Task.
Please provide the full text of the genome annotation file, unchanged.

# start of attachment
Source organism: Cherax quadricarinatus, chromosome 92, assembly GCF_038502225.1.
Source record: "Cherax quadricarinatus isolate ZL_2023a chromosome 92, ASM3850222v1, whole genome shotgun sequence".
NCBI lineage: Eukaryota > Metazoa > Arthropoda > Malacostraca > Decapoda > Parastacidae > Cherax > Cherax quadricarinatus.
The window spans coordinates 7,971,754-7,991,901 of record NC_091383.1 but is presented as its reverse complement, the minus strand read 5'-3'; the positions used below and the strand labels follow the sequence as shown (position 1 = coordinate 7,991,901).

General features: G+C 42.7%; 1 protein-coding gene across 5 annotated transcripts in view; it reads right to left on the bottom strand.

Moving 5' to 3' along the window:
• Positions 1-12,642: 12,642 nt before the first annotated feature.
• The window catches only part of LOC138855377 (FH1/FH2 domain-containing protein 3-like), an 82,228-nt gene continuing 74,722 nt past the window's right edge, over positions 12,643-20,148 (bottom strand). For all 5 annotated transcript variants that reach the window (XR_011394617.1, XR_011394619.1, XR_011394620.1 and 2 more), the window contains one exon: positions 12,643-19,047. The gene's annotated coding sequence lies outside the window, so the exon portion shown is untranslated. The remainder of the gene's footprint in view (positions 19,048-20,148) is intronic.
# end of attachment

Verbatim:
Source organism: Cherax quadricarinatus, chromosome 92, assembly GCF_038502225.1.
Source record: "Cherax quadricarinatus isolate ZL_2023a chromosome 92, ASM3850222v1, whole genome shotgun sequence".
NCBI lineage: Eukaryota > Metazoa > Arthropoda > Malacostraca > Decapoda > Parastacidae > Cherax > Cherax quadricarinatus.
The window spans coordinates 7,971,754-7,991,901 of record NC_091383.1 but is presented as its reverse complement, the minus strand read 5'-3'; the positions used below and the strand labels follow the sequence as shown (position 1 = coordinate 7,991,901).

General features: G+C 42.7%; 1 protein-coding gene across 5 annotated transcripts in view; it reads right to left on the bottom strand.

Moving 5' to 3' along the window:
• Positions 1-12,642: 12,642 nt before the first annotated feature.
• The window catches only part of LOC138855377 (FH1/FH2 domain-containing protein 3-like), an 82,228-nt gene continuing 74,722 nt past the window's right edge, over positions 12,643-20,148 (bottom strand). For all 5 annotated transcript variants that reach the window (XR_011394617.1, XR_011394619.1, XR_011394620.1 and 2 more), the window contains one exon: positions 12,643-19,047. The gene's annotated coding sequence lies outside the window, so the exon portion shown is untranslated. The remainder of the gene's footprint in view (positions 19,048-20,148) is intronic.